The Life of a Gaucho

A gaucho is basically an Argentinian cowboy — they tend herds or grazing areas of cattle and sheep. The mountains of Patagonia create an interesting rain shadow that stops rain from reaching certain areas. This forms vast areas of dry land which can support grazing but it takes a lot of land to provide enough food for a herd. As a result, ranches in Patagonia are huge and vast, spread out for miles and miles. The ranchers hire gauchos to tend and protect the animals. I’m sure that there are many types of gauchos and that they have many different roles, but the ballads and songs about them tend to focus on those who live a solitary life living in remote areas with no running water or electricity.

Today we had the pleasure of visiting one of the Patagonian ranches outside of Bariloche. We were welcomed with sopaipillas (a type of fried pastry) and tea while the ranch manager told us about the ranch. Afterward, we all mounted our horses for a ride through the ranch lands. The horse ride was beautiful — we went through streams and through the countryside for about an hour and a half while being treated to beautiful views of the canyons and rock formations in the area. Our horses were maybe a bit too tame but it made the ride fun even for those in the group who weren’t comfortable on horseback.

After the ride the guides introduced us to yerba mate, a traditional tea that is very very common in Argentina. Once we knew what it was, we started to notice it everywhere — the security guards at the airport shared a mate, the guides on the bus shared a mate, there were thermos’s for mate water sticking out of many Argentine’s bags, etc. To make it is relatively simple but there is a ritual to it.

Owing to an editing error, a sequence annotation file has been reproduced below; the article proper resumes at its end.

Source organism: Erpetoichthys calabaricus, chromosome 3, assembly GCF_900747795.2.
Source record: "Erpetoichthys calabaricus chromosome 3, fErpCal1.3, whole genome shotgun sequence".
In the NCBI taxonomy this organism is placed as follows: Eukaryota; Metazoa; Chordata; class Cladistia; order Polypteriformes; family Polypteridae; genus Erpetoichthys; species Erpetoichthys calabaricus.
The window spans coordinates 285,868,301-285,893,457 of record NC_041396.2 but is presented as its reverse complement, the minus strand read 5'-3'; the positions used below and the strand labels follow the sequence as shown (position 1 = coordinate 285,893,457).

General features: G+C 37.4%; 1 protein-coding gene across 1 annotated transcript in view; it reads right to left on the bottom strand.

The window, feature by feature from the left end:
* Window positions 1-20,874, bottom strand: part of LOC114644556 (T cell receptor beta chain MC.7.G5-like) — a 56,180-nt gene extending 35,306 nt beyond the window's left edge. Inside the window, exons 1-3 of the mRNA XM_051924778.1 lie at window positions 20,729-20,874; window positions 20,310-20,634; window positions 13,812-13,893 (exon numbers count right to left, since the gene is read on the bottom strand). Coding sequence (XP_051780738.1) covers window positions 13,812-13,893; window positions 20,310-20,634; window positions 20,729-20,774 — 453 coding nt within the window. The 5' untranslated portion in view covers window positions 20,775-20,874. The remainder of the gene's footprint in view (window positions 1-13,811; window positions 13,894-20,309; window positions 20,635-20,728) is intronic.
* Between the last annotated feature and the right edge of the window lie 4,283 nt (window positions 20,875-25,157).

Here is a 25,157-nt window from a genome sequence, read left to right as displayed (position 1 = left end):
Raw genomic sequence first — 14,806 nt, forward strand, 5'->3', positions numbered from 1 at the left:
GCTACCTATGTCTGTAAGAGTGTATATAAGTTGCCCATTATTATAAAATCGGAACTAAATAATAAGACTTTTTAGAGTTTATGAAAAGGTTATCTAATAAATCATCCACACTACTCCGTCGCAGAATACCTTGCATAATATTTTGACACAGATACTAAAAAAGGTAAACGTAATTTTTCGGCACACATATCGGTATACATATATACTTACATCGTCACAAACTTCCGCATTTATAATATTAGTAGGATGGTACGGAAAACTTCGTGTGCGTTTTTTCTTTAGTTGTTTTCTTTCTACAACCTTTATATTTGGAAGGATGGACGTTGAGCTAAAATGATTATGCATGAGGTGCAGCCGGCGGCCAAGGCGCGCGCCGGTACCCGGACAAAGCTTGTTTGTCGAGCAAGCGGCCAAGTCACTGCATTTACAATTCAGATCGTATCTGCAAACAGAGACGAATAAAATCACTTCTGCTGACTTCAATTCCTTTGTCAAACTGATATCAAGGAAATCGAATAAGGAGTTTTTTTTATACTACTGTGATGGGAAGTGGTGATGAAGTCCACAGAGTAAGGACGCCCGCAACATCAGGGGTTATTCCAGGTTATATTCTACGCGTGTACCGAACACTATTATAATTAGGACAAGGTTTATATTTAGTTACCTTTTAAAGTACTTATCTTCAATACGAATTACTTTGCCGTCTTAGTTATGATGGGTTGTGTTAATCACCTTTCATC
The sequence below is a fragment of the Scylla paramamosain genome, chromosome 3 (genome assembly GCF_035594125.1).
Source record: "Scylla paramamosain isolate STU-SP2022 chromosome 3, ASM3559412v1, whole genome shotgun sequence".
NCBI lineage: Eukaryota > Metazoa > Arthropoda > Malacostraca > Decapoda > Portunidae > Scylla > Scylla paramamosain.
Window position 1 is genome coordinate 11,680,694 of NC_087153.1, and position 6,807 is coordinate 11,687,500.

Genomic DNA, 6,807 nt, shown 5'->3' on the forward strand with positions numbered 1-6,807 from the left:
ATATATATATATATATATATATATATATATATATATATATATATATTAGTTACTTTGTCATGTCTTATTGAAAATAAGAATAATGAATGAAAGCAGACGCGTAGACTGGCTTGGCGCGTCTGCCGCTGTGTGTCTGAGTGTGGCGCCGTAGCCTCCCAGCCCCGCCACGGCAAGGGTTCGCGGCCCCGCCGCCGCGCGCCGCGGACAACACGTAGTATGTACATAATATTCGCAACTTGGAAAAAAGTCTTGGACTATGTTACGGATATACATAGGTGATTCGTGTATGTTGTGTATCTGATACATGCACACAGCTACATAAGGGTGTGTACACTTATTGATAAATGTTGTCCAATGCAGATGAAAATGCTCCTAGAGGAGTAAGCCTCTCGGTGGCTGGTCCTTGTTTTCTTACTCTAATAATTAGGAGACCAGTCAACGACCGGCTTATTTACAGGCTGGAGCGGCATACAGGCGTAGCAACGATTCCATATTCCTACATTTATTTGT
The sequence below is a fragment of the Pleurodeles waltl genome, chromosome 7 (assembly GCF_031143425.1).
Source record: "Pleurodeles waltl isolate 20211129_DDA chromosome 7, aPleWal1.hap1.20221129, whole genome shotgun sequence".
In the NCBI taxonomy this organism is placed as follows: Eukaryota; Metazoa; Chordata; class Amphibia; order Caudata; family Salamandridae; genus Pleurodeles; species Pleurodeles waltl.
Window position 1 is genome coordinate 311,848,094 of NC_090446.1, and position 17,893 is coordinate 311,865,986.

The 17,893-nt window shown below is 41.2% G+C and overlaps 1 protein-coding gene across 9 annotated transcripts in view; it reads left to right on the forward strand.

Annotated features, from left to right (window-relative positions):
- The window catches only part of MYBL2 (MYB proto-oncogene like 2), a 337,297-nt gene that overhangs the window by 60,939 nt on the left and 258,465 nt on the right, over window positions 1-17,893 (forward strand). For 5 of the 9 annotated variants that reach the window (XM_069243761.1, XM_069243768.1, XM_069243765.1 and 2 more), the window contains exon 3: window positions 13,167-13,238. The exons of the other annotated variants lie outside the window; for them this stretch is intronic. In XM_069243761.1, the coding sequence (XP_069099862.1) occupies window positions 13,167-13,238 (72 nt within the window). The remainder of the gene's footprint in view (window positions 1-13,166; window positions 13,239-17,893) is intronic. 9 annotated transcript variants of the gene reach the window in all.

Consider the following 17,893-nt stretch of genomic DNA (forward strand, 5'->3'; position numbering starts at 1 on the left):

• The mate cup can be anything, but it is typically served in a small cup that looks like a vase or gourd.
  • You fill the cup about 2/3 with mate tea. The mate maker then puts a straw into the cup that has a filter on one end to prevent the tea from going up the straw.
  • The mate maker then puts some water into the cup, just enough for a few drinks though — they don’t fill the cup — and passes the mate to one of the group.
  • The drinker then takes a sip or two of the mate and hands it back to the mate maker. It is very very important not to touch the straw (other than to drink out of it) during this process. Apparently it is very offensive to touch the straw.
  • The mate maker adds more water and hands it to the next person. And then it goes on from there.

It doesn’t take long to drink a cup of yerba mate, but it is very much a bonding experience and is usually only done amongst friends. It’s a bit bitter but said to be quite stimulating.

After our tea we had a huge meal cooked over the fire at the ranch. Lamb, beef, sausage, and salad with tomatoes grown in their hothouse.


And then we headed off for a lovely float down the Limay river. It was an easy float in level 1 rapids but we saw many condor and were treated to beautiful views of the valley before heading back to Bariloche and laughing at the amount of dust and dirt we had collected through the day!

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